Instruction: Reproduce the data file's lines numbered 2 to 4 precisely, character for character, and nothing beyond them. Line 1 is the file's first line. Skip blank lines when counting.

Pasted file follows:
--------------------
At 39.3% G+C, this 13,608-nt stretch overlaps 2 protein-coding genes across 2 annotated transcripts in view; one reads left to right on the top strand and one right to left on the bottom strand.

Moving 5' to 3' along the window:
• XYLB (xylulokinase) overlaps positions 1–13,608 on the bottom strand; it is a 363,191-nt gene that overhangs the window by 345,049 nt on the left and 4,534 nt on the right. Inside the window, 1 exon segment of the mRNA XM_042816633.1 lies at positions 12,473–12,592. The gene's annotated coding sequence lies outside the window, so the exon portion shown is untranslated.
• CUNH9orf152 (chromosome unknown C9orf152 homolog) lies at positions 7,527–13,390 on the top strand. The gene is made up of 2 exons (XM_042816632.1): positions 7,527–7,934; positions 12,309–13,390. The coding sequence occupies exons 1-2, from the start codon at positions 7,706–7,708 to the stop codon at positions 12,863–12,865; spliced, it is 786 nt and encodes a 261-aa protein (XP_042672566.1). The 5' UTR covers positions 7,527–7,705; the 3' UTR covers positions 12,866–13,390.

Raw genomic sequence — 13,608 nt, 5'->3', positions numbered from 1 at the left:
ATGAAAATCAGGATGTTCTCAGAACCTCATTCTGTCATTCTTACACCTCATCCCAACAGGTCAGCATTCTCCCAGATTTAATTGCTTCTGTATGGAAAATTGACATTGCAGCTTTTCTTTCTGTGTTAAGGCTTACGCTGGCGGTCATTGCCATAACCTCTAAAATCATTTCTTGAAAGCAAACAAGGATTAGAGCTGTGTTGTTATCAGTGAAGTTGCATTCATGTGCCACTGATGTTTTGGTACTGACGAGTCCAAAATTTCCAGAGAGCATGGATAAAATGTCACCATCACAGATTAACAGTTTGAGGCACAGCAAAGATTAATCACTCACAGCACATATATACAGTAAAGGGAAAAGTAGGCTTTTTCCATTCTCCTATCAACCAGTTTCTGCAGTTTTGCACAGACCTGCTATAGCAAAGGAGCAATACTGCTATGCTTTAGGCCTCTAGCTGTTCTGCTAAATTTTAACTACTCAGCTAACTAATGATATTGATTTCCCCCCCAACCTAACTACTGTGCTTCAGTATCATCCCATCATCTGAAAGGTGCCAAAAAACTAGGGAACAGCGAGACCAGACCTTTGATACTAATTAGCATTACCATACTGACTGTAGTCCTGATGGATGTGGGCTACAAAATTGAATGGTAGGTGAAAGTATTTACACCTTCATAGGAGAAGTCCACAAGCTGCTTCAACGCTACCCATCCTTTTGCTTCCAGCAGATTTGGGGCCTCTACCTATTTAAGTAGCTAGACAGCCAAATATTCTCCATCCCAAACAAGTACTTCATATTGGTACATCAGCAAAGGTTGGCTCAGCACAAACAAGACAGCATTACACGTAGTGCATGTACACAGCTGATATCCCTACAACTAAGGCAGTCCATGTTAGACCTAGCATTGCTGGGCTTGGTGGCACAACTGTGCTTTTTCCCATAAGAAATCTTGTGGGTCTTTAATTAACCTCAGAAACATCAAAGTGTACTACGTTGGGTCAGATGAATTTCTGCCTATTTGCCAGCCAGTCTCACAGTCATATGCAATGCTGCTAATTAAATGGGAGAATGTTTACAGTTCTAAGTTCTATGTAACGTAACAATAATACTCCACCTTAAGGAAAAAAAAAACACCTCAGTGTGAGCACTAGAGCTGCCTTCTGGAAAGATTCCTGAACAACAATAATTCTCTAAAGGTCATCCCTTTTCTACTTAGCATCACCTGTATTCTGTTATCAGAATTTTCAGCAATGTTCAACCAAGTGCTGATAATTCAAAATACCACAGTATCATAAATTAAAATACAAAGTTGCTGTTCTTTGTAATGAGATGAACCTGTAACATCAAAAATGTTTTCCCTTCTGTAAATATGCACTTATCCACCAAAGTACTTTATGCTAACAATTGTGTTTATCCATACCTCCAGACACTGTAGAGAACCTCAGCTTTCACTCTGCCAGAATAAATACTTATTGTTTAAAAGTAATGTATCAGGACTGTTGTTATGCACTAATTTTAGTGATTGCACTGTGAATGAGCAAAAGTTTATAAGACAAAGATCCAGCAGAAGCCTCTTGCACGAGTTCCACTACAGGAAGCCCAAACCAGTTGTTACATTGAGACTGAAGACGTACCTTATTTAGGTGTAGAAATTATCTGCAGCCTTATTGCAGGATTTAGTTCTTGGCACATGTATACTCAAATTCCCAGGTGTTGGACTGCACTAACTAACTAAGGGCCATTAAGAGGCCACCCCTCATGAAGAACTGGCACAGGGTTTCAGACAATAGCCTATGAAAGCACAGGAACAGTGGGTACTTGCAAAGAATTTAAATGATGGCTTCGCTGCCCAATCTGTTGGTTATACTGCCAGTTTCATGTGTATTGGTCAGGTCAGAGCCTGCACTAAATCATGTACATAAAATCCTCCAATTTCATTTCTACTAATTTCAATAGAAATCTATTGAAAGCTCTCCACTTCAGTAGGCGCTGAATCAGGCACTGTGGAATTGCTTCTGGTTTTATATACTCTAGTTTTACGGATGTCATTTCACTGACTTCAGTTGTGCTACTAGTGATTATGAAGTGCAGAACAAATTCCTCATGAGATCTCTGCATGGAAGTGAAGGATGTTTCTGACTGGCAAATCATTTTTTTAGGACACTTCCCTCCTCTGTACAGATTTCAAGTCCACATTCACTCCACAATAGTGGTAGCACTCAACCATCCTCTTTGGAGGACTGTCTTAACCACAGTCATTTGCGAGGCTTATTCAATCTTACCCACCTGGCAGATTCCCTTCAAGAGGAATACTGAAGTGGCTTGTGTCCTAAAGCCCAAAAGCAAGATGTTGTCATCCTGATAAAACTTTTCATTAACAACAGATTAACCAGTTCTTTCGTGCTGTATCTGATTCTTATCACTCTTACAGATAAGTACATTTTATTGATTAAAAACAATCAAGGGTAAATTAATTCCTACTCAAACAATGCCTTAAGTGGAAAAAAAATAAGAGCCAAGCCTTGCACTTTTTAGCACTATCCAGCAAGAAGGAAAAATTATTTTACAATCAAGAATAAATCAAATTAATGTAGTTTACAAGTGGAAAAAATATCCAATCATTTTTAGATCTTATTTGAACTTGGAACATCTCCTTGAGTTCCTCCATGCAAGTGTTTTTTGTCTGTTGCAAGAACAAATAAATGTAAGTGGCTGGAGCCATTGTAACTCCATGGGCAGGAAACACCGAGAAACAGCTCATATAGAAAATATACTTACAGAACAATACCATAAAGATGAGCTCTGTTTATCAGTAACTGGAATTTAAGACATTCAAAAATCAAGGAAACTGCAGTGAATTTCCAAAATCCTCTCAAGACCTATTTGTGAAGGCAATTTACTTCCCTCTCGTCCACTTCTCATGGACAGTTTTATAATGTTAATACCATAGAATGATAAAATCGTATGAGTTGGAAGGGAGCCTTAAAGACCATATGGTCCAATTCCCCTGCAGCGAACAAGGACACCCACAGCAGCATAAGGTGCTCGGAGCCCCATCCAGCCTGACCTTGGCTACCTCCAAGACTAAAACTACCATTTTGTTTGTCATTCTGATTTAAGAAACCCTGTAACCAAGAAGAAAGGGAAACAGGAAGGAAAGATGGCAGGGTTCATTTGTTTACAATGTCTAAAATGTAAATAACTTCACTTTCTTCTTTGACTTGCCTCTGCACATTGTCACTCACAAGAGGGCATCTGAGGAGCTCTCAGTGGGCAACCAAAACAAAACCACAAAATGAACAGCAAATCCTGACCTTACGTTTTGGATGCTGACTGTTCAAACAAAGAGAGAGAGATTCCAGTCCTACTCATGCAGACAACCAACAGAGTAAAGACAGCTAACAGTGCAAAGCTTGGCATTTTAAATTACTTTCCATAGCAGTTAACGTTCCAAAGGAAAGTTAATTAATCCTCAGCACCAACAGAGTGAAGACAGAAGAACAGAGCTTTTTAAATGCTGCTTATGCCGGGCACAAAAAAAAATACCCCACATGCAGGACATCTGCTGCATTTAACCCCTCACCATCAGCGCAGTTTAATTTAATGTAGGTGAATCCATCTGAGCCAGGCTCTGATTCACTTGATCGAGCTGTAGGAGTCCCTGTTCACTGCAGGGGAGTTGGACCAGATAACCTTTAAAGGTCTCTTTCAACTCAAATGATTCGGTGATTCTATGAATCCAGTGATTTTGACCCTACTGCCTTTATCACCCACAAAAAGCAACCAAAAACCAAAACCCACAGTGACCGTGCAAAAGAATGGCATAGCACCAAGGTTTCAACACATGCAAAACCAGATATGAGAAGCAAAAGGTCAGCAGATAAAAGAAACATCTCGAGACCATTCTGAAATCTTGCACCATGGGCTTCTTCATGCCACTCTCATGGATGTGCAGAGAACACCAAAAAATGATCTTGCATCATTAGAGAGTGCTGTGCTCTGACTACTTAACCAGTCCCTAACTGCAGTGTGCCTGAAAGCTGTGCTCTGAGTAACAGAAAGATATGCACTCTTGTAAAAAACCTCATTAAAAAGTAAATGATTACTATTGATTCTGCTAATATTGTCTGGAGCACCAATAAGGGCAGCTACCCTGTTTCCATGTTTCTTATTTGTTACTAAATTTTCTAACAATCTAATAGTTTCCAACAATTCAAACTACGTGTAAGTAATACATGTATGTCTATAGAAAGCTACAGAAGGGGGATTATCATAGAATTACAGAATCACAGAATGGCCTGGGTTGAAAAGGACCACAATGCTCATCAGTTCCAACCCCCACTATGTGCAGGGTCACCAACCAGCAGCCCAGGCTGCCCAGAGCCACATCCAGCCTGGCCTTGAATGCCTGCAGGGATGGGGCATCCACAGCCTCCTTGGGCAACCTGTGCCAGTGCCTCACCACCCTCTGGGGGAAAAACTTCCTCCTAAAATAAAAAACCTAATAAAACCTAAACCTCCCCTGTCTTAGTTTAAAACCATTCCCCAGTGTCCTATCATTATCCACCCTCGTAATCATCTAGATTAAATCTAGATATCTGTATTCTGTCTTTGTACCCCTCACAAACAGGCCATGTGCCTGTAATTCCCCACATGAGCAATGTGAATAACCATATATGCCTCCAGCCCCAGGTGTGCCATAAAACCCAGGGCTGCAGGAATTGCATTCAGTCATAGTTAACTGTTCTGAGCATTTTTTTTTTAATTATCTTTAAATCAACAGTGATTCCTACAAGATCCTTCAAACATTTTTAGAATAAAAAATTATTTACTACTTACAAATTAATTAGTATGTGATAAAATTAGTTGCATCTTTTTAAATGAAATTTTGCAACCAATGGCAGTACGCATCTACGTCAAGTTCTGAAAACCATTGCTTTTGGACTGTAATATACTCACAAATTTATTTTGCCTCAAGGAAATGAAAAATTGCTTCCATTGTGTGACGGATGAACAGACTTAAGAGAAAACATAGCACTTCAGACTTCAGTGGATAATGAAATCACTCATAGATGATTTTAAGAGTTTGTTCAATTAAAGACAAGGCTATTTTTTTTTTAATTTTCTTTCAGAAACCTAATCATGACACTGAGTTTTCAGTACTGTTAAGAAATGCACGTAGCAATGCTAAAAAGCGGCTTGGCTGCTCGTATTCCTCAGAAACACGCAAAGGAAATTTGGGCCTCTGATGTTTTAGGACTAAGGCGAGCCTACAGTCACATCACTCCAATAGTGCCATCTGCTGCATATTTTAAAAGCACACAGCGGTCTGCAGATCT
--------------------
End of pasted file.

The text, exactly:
Moving 5' to 3' along the window:
• XYLB (xylulokinase) overlaps positions 1–13,608 on the bottom strand; it is a 363,191-nt gene that overhangs the window by 345,049 nt on the left and 4,534 nt on the right. Inside the window, 1 exon segment of the mRNA XM_042816633.1 lies at positions 12,473–12,592. The gene's annotated coding sequence lies outside the window, so the exon portion shown is untranslated.
• CUNH9orf152 (chromosome unknown C9orf152 homolog) lies at positions 7,527–13,390 on the top strand. The gene is made up of 2 exons (XM_042816632.1): positions 7,527–7,934; positions 12,309–13,390. The coding sequence occupies exons 1-2, from the start codon at positions 7,706–7,708 to the stop codon at positions 12,863–12,865; spliced, it is 786 nt and encodes a 261-aa protein (XP_042672566.1). The 5' UTR covers positions 7,527–7,705; the 3' UTR covers positions 12,866–13,390.